Tax Equity Flip and Back Leverage Debt in US Renewable Energy Sector

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Let’s now take a look at the typical cash and tax benefits allocations we see for win projects in the u.s in a pre-flip period the tax equity investor typically gets 99 percent of the tax benefits and 20 percent of cash benefits in a post-flip period the tax benefit allocation goes down to five percent and cash benefit allocation goes down to five percent as well

This is how typical allocation for the tax equity partner looks like in a win project however this allocation varies on a deal-by-deal basis note that according to the irs tax rules the partners have to maintain a minimum of one percent interest in both tax and cash benefits therefore 100 of tax benefits cannot be allocated to the tax equity partner so how does

The allocation of cash and tax benefits look like for the general partner well it will be the opposite of the allocation to the tax equity partner pre-flip one percent of tax benefits and 80 percent of cash benefits will be given to the gp post flip it is 95 percent of both tax benefits and cash benefits note that the tax equity partner has to maintain the five

Percent interest in profit and losses in the post-flip period let’s now take a look at the cash and tax benefits allocation for the solar projects in solar projects we typically have two pre-flip periods the first pre-flip period is the first generation quarter this is when the solar project can claim the investment tax credit usually in the first pre-flip period

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We allocate 99 of the tax benefits to the tax equity partner in the second pre-flip period we allocate 67 percent of the tax benefits to the lp and similar to the allocation for the win project the tax benefit allocation drops to five percent in the post flip period the reason why the allocation drops from 99 to 67 percent in the second pre-flip period has to

Do with the irs rule that tax benefits allocated to the party cannot exceed his capital investment into the project the cash benefit allocation is 20 in both pre-flip periods and drops to five percent in the post-flip period the cash and tax benefits allocation of the general partner is again the opposite of the allocation to the limited partner one percent of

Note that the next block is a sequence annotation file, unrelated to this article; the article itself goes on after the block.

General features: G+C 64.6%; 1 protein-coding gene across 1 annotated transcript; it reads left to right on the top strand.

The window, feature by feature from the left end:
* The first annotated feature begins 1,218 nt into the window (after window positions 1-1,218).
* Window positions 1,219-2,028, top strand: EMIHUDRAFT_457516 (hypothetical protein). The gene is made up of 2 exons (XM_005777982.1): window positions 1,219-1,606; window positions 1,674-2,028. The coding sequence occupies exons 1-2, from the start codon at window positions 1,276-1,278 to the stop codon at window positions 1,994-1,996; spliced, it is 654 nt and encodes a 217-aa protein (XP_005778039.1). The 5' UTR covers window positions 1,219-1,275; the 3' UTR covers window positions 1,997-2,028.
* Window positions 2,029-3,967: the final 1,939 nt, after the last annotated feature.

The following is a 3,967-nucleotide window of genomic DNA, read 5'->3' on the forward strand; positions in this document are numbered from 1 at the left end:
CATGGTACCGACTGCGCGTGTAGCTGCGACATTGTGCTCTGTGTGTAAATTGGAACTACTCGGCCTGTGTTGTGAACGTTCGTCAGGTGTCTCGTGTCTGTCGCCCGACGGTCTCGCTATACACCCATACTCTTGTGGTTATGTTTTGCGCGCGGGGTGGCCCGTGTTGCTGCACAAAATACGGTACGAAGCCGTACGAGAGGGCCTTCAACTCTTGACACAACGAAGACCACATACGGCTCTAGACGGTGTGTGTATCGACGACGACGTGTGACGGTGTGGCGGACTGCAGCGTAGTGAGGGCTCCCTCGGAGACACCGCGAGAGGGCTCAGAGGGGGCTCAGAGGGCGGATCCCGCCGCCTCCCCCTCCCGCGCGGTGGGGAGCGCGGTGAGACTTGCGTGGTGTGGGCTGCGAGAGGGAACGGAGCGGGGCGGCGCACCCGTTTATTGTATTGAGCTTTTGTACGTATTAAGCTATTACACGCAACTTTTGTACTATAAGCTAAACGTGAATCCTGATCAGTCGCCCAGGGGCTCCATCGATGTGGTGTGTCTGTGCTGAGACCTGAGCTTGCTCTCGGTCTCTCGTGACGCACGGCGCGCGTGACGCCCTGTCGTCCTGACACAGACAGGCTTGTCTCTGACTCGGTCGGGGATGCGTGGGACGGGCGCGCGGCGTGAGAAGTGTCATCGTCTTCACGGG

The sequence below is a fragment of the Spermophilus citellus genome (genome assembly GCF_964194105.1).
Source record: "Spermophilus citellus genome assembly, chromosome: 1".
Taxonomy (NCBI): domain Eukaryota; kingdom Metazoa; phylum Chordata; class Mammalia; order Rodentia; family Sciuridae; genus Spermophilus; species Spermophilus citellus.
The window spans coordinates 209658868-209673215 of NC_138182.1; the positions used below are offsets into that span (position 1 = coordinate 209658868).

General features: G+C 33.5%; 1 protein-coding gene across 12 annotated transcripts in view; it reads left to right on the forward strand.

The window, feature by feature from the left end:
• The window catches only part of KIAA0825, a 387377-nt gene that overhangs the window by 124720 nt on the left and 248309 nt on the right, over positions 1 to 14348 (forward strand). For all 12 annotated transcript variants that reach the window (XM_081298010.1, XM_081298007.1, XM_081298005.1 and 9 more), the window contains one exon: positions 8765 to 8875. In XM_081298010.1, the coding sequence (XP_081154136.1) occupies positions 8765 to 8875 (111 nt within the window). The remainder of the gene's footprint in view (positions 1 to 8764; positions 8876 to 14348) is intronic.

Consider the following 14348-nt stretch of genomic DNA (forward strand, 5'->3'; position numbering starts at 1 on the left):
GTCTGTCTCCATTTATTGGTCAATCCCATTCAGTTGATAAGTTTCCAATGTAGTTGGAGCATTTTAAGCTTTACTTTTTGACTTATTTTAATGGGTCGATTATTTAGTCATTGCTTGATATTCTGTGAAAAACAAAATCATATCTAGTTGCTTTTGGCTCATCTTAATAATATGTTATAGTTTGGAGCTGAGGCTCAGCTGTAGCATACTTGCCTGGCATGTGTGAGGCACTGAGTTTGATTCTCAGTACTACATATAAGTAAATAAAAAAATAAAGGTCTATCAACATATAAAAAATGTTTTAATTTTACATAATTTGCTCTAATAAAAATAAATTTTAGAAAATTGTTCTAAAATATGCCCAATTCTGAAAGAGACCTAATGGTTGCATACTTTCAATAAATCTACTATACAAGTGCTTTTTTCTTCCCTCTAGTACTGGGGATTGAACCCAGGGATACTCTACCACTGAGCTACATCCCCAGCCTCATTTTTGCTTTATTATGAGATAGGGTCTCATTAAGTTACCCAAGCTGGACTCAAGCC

Tax benefits go to gp in the first preflip period 33 in the second pre-flip period and 95 in the post-flip period 80 of cash benefits go to the gp in both pre-flip periods and increases to 95 percent in the post flip period now that we have reviewed the allocation of benefits to the partners let’s introduce the debt financing for the project after all this is a

Project financing transaction we again start with the partnership which develops the renewable project the tax equity partner which is a limited partner invests equity in the project and receives the tax benefits from the partnership the general partner is typically a holding company and the project sponsor invests equity through this holding company now the

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Partnership can raise non-recourse debt and this would be a project level debt however you rarely see project level debts in tax equity structures because tax equity wants to avoid having debt in the partnership if for some reason lenders foreclose the asset this would be a change of ownership and subject to investment tax credit recapture by the irs in other

Words the tax equity investor would have to give back some of the itc to the tax authority if the change of ownership happens within five years which would reduce the tax equity returns significantly for allowing the debt at the project level tax equity investors require around 10 to 12 percent irr compared to six to eight percent irr without the debt at the

Project level so what happens in reality is the holding company which is a general partner raises the debt and this is called a back leverage debt or back levered loan the back levered lenders take the sponsor’s equity interest in the holding company as a security for the back levered loan so the cash distribution from the partnership that goes to the gp goes

First to satisfy the debt service and then pay the dividends to the project sponsor the question is how much each of the parties contribute in financing typical percentages are 40 to 50 percent come from the tax equity investor 20 to 40 percent come from the back levered lenders and the remaining comes from the project sponsor in the last two lessons we reviewed

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The basics of the tax equity concepts and in the next few lessons we will introduce the simplified version of the tax equity funding to our model

Transcribed from video
Tax Equity Flip and Back Leverage Debt in US Renewable Energy Sector By Financial modelingliveBroadcastDetails{isLiveNowfalsestartTimestamp2020-10-31T171916+0000endTimestamp2020-10-31T172600+0000}